# Homework H3.A - Sp23

 Problem statement Solution video Discussion and hints Although the motion of B is made up of simple components (constant rotation rate for link OA, constant rotation rate for AB and constant extension of the telescoping link), the motion of B is quite complicated, as evidenced by the path of B and the velocity and acceleration of B shown above. However, for an observer on link AD, the path of B is rather simple: that observer sees a straight-line path for B, moving only in the x-direction. This is shown in the above animation giving the view of this moving observer. Are you able to visualize this observed motion of B?

Clarification
The angles theta and phi are BOTH measured from fixed, horizontal lines. Therefore, the rotation rate of OA is theta_dot, and the rotation of AD is phi_dot; that is, the rotation rate of AD is independent of theta_dot.

## 14 thoughts on “Homework H3.A - Sp23”

1. William Grant Dierking says:

For anyone struggling to find acceleration of a with e theta and e r, you can also do it using a rigid body kinematic equation.

1. CMK says:

This is not intended to be a polar coordinates problem in kinematics. Instead, you should apply the moving reference frame kinematics equations to the problem. Place the observer on link AD. As shown in the animation above, the motion of P is a straight line in the x-direction.

2. Allie says:

Is this assignment going to be due before or after the exam? Asking because it's not in Gradescope yet and it's not exam 1 content.

1. Emily says:

My gradescope says its due Wednesday, Feb 8th

3. Henry Francis Hellmann says:

Is the angular velocity just theta_dot plus phi_dot?

1. CMK says:

Place the observer of link AD. For the angular velocity of the observer, you should use phi_dot since that is the angular velocity of link AD.

4. Owen says:

I am assuming we use length b for r B/A when solving for velocity and acceleration as we are not shown if the length has changed in the right diagram?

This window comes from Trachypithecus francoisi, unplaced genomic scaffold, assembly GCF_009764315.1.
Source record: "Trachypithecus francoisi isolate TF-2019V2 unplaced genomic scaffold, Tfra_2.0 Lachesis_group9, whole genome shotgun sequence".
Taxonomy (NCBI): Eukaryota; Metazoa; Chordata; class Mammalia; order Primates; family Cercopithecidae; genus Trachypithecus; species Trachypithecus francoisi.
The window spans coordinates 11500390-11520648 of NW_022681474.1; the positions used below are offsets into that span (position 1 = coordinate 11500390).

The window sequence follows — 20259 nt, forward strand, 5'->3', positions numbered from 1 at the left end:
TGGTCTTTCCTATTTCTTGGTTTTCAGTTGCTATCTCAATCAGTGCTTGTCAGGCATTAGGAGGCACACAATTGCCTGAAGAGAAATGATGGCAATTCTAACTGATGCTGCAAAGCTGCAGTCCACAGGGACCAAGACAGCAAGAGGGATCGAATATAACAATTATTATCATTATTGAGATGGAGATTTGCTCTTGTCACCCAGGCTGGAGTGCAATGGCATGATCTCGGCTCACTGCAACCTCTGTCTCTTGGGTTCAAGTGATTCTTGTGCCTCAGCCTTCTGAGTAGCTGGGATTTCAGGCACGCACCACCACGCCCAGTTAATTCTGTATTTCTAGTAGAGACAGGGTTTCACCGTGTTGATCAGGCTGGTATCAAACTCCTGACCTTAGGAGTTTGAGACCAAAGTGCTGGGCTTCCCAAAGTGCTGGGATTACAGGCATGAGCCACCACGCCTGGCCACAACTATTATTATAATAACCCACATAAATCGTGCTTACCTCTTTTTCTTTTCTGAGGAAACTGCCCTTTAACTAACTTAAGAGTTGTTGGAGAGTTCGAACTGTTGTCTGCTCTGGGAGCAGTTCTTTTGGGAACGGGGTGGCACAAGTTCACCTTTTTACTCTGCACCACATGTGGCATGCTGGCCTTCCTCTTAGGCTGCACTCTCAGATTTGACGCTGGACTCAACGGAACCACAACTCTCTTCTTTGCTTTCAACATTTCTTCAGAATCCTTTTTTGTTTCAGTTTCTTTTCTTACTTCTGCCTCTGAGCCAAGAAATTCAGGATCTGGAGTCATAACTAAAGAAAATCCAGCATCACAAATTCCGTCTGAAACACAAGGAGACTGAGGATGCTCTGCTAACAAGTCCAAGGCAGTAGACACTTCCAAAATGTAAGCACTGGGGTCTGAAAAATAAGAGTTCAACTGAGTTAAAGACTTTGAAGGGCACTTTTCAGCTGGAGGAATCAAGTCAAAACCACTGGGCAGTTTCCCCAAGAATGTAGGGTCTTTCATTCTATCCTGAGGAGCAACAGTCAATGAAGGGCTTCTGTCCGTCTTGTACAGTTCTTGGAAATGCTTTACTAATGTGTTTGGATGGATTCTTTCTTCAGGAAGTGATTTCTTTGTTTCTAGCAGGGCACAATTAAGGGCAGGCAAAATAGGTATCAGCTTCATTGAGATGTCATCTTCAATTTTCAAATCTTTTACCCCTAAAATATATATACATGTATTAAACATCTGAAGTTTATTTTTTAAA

1. Sharon Ni says:

Yes, you can use length b. The right diagram is the position that you are supposed to solve at, while the left diagram I assume is there to give you a better understanding of what the given measurements are, such as which angles are theta and which angles are phi.

5. Won Jun Lee says:

For the Velocity of B in respect to A, would it be positive B dot or negative B dot?

6. eaub says:

Where does the angular velocity of link OA come in for the equation? Should the first term of the equation be : a_B = a_A...? and how would you find a_A? or would it be a_B = a_O .... where a_O is = ? I'm just having trouble conceptualizing the relationships into an equation.

7. Madeline B says:

I want to make sure I am on the right path with this. Segment OA and AD are rigid links, meaning we can use the equations from chapter two. We can use a_A = a_O... where a_O = 0 and we can solve for a_A and ang. accel. Then, we can do a_B = a_A (with the solved a_A and angular acceleration = 0) using the equation from chapter 3. Is this somewhat on the right track?

1. Madeline B says:

Or are we treating point A as a pin with zero movement, so A does not have an acceleration?

1. CMK says:

Point A is on a rigid body connected to ground at O. Use the rigid body kinematics equations from Chapter 2. Don’t forget what we just learned.

8. Drew Thomas Casterton says:

Is it okay to substitute -ω^2(r_B/A) for the last (double cross product) term in the acceleration formula as was done in chapter 2?